Arizona needs a cooling-off period on redistricting.
Republicans are spitting nails over the state Supreme Court's decision to reinstate Colleen Mathis as chairwoman of the Independent Redistricting Commission -- just as Democrats were howling over her removal by Gov. Jan Brewer and the GOP-majority Senate.
The antagonism has reached corrosive levels -- with recall threats and overheated rhetoric -- that eat away public support and respect for our basic government institutions.
Everyone needs to cool it. On all sides.
I am extremely disappointed that the Court has chosen to reinstate a biased czar to the Independent Redistricting Commission. By placing Ms. Mathis back at the helm of the Commission, the Court has substituted its opinion for the voice of the people through those they have actually elected to represent them. The Court has removed the last remaining check and balance on an unelected and unaccountable body that has spent months blatantly and proudly violating open meeting laws, meeting in secret, ignoring voter mandates and placating the Democrat Party and the Obama administration. If this Commission is not put to a stop, the Court’s decision means more secrecy and more gerrymandering from a body that has shown a disdain for the Constitution. Moving forward, I am putting all options on the table in an effort to protect our state from being hijacked by a partisan ploy to demolish the democratic process.Brewer's rhetoric:
With today’s decision, the court has substituted its judgment and authority for that which the voters specifically assigned to the governor,” Brewer said in the statement. “The chairwoman’s actions to meet in secret, arrange critical votes in advance of meetings and twist the words and spirit of the Constitution have been forgiven – if not endorsed outright. In the coming days, I’ll be considering my options as to how best to proceed.
Brewer and Tobin have a right to their own view. Tobin has a right to be disappointed.
Neither, however, has a right to her or his own law or own facts. And they certainly do not have a right to adjudicate any part of Arizona's Independent Redistricting Commission, impose demands on the commissioners or to do ANYTHING other than to make recommendations to the AIRC.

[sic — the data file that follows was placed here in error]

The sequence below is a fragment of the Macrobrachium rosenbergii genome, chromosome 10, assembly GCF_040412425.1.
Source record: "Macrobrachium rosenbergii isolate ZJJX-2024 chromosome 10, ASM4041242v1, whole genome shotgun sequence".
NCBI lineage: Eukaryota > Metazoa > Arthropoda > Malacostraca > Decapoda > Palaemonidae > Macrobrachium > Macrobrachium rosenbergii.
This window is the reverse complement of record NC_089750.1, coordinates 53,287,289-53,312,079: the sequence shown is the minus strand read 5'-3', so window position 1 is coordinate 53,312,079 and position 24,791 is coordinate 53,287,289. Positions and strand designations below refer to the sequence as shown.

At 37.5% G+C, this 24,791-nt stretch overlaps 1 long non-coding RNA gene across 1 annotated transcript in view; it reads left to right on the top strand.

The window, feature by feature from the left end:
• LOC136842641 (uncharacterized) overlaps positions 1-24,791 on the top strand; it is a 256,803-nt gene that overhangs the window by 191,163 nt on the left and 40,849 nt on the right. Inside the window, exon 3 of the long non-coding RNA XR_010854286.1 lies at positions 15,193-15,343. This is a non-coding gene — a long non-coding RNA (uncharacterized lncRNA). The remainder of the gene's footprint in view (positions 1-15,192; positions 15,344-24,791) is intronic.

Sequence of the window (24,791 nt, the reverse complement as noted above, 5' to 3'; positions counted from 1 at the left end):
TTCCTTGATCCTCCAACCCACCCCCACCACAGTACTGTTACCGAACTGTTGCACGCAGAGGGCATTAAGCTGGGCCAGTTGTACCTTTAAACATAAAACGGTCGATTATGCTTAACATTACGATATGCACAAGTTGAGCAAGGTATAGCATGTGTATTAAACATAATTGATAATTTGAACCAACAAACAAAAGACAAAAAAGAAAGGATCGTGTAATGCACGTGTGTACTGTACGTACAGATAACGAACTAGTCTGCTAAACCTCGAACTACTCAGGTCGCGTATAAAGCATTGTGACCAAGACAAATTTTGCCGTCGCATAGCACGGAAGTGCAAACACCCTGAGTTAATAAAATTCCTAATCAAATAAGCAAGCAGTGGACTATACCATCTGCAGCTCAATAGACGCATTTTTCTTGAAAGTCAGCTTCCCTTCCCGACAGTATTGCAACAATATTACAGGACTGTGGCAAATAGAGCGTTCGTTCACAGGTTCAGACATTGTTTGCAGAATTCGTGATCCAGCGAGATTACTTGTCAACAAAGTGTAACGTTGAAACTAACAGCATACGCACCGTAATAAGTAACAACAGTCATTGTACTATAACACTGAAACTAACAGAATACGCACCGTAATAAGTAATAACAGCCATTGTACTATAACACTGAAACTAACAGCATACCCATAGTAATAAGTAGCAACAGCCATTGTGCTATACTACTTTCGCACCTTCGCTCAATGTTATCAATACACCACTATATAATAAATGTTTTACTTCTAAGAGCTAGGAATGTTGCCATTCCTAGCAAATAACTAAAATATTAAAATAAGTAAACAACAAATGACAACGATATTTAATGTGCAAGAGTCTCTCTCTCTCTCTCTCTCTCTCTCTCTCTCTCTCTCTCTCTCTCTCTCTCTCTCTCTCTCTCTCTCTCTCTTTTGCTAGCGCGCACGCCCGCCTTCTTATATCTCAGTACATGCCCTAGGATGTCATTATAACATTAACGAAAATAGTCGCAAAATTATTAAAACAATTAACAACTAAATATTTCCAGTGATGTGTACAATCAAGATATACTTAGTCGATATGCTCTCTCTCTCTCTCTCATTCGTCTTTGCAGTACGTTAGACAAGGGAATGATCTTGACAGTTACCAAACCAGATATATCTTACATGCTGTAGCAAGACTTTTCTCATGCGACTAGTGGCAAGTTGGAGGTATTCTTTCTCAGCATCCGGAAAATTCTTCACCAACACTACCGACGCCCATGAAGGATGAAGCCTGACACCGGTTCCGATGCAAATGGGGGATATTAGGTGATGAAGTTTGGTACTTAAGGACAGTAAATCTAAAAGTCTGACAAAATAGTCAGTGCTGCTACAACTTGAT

Arizona Constitution Article 4, Part 2, Section 1 (second half of paragraph 16)
Either or both bodies of the legislature may act within this period to make recommendations to the independent redistricting commission by memorial or by minority report, which recommendations shall be considered by the independent redistricting commission. The independent redistricting commission shall then establish final district boundaries.The state Constitution does not even grant that right to the governor.
The statements by Tobin and Brewer each take the liberty (steal it, actually, away from the people) of claiming the court decision was contrary to the will of the voters. Those statements could NOT be farther from the truth.
The Arizona Supreme Court apparently LISTENED to and actually CONSIDERED the will of the voters, as cited in the law and in briefs filed by the AIRC, Mathis and various friends of the Court.
On the OTHER hand, the Republic characterizes the indignation -- over what even IT characterized as dramatic over reach by Brewer in her rebuffed effort to remove Colleen Mathis -- as the (IM)moral equivalent of the subterfuge undertaken by opponents of INDEPENDENT redistricting.
The Arizona Republic's management and editorial board must not be allowed to get away with this blatant deception without being called on it.
Make no mistake. The rhetoric responsible for undermining government institutions is coming from the governor and House Speaker. Calling those individuals to account for their statements and conduct is NOT inappropriate by any measure.
More from the Republic's editorial:
Mathis and the two Democratic members of the commission should immediately make it clear that there will be no rush to approve the draft maps, overriding the concerns of the two GOP members.
The commission needs to rework the maps based on public comment. The proposed congressional districts, which enraged Republicans, should be redrawn to eliminate the ugly lobster shape that hooks up Fountain Hills and Colorado River communities.
A decade ago, the first time that the voter-created commission drew district boundaries, the final maps were very different from the draft ones. The commission must be able to find a configuration that has unanimous support, which will help restore public confidence in the process.